Concerns or Challenges

People who deal with intense social anxiety where it is unmanageable enough to be considered social anxiety disorder often have trouble forming new relationships, whether professional, platonic, or romantic.

Social anxiety disorder can impact a person’s career, as they can have difficulty expressing themselves well during job interviews or meetings. Students with intense and recurring social anxiety may struggle to attend school, speak up to ask questions, or give public presentations in class, impacting their grades and learning capabilities.

Many people who are challenged with intense social anxiety experience symptoms of depression at some point – as social struggles can lead to feelings of isolation. At times of extreme social anxiety, people can become more reclusive and antisocial, or even develop agoraphobia or fears of leaving one’s home. There are many options to help social anxiety before it becomes overwhelming.

Treatment Options for Social Anxiety

Psychodrama therapy session

Sometimes people can have chronic (long-lasting) mental health challenges. Other times our mental health challenges can come and go and never return. Whether short term or long term, there are treatment options shown to be effective at helping alleviate emotional turmoil. It is important to understand how to handle and manage these symptoms so we can gain confidence in navigating through our emotional waves of intensity. Thankfully, even the most extreme social anxiety disorders can be handled and controlled with the proper treatment.

Some Helpful Coping Methods

Taking actionable steps can help people learn to alleviate their anxiety if they start to experience symptoms. Being proactive and intentional can help slow ourselves down and rebalance our internal world.

One way to help ourselves when we feel social anxiety is to keep a journal. By expressing all of our thoughts and anxieties we can get a clearer picture of what we are afraid of. Self-expression can help alleviate some of the stress by getting it out of your head and putting it onto paper. It may also be useful to track what situations trigger these symptoms and scenarios that either alleviate or worsen these feelings.

In some cases, calming activities like breathing exercises, yoga, or meditation can alleviate anxiety. Learning to slow our minds and bodies down is a cornerstone of talk therapy and has incredible benefits if done in a consistent manner. Many mental health specialists also recommend incorporating positive activities into your life to manage stress – such as exercise, art projects, or gardening.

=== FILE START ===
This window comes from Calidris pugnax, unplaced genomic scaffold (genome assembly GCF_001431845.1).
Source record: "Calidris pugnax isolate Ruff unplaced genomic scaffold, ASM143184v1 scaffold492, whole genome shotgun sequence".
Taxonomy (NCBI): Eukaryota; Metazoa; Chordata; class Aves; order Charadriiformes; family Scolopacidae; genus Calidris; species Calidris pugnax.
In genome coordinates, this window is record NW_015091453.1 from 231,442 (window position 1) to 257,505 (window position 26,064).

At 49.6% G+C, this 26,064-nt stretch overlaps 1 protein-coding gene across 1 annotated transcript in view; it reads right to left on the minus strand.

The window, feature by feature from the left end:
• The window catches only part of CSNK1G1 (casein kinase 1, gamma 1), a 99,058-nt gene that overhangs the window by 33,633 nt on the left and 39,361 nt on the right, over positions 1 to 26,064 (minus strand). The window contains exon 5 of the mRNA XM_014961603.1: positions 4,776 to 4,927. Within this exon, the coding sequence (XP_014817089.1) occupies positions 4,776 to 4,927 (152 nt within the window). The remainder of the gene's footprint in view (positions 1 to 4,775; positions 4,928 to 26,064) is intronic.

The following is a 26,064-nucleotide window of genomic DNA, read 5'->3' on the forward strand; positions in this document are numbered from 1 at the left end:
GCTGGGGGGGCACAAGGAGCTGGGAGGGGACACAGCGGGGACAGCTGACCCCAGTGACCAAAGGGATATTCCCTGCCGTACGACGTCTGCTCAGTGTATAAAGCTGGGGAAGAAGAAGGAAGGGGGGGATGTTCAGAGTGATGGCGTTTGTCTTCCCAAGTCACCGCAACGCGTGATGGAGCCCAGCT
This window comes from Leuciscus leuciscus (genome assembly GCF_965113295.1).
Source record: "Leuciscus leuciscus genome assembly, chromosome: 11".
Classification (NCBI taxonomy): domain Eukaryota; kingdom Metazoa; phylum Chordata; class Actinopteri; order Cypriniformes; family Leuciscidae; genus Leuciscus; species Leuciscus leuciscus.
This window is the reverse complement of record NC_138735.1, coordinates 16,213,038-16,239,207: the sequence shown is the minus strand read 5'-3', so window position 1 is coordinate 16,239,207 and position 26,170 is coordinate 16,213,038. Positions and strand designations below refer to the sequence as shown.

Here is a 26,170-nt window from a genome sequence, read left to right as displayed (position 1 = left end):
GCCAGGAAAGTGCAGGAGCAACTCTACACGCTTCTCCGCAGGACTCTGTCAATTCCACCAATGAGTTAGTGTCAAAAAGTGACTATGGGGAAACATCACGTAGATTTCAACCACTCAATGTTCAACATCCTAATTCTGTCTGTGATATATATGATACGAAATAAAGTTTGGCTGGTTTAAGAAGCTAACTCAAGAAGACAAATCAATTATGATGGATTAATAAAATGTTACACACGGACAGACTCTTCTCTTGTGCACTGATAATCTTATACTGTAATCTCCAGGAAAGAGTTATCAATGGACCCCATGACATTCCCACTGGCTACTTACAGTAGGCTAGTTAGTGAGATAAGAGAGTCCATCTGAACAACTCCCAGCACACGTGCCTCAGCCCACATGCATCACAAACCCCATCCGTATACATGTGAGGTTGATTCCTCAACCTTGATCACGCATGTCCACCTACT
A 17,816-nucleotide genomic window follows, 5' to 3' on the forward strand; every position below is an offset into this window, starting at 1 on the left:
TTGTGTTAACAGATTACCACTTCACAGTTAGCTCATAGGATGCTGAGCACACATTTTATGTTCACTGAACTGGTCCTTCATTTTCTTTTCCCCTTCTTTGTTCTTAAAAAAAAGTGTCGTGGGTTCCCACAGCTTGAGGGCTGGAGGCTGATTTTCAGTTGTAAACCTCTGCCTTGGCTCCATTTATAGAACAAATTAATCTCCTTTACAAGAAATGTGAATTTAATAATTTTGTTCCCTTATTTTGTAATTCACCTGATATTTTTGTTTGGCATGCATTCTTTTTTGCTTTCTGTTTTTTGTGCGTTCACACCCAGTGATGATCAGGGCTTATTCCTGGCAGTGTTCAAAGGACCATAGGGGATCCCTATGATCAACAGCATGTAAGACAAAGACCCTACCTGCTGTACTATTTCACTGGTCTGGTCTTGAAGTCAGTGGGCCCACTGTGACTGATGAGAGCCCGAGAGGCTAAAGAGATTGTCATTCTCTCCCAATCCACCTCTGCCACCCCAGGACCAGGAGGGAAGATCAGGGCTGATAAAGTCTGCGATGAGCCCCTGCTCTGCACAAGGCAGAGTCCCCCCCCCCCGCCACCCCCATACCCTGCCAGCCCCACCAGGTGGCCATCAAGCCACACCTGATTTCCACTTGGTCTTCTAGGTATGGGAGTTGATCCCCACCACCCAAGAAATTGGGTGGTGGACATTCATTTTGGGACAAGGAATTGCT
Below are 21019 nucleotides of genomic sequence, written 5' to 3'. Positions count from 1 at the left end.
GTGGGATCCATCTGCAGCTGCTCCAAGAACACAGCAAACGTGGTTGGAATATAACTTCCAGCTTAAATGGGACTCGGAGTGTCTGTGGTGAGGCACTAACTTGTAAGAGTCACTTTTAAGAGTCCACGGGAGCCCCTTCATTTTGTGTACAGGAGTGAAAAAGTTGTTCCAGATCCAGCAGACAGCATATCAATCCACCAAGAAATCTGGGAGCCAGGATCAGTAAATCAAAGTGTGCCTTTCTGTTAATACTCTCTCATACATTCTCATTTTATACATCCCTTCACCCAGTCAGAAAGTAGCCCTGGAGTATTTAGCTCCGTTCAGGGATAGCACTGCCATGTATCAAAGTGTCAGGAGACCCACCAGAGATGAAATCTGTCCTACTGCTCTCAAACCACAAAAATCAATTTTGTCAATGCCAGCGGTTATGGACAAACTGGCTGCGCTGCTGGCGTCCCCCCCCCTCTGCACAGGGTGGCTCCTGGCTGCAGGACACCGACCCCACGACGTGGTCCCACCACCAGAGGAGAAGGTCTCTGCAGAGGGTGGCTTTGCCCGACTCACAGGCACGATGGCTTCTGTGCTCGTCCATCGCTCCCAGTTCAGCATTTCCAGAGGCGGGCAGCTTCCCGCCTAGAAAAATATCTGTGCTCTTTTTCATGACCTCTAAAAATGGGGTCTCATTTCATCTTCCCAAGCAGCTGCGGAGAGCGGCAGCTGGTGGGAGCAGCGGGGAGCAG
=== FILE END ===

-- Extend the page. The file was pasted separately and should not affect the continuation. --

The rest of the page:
Finally, it may be best for some people with social anxiety intense enough to be labeled as social anxiety disorder to avoid substances like alcohol, drugs, nicotine, or even caffeine. These substances can potentially intensify physical sensations that can increase feelings of anxiety.

Possible Medication Options

Close up of bottles of pills

Medications prescribed for mental health challenges/disorders are called “psychotropic medication”. This medication can be prescribed by a doctor or psychiatrist. There is a LOT of debate concerning psychotropic medication or whether or not to prescribe medication for mental health challenges. Research seems to indicate that people with moderate to severe mental health symptoms can benefit from psychotropic medicine and talk therapy. Taking medication is always the choice of the client and mental health practitioners should do their best to offer multiple options for alleviating symptoms that could possibly include both medical and non-medical interventions.

There are generally three types of medications used to treat this disorder: anti-anxiety meds, antidepressants, and beta-blockers. Medications work in different ways and clients need to work with their prescriber to manage possible side effects or symptoms that can occur by taking certain medications. Some medications help to balance hormones in the brain to diminish social anxiety symptoms, like increased heart rate, tremors, or sweating. Other medications can work to increase serotonin levels in a person’s brain that can gradually begin to decrease anxious feelings.

Keep in mind, if you are currently in counseling for social anxiety, you must be referred to a doctor or psychiatrist to receive medication. In my therapy sessions for anxiety, I do not take the route to medication lightly. We will discuss all possible outcomes in detail before referring you to a medical expert for medical guidance.

Group Therapy and Social Anxiety

Social anxiety group therapy can be extremely effective in helping people manage symptoms of anxiety. Group therapy involves meeting with a licensed counselor or professional to discuss their experiences, feelings, and find solutions along with a group of people who experience similar challenges.

What Is Group Therapy?

Group therapy is a form of psychotherapy that helps people better understand themselves and relate to other people. People will learn more about themselves and others in social situations in group therapy. Group feedback, connection, and honesty are helpful in alleviating social anxiety.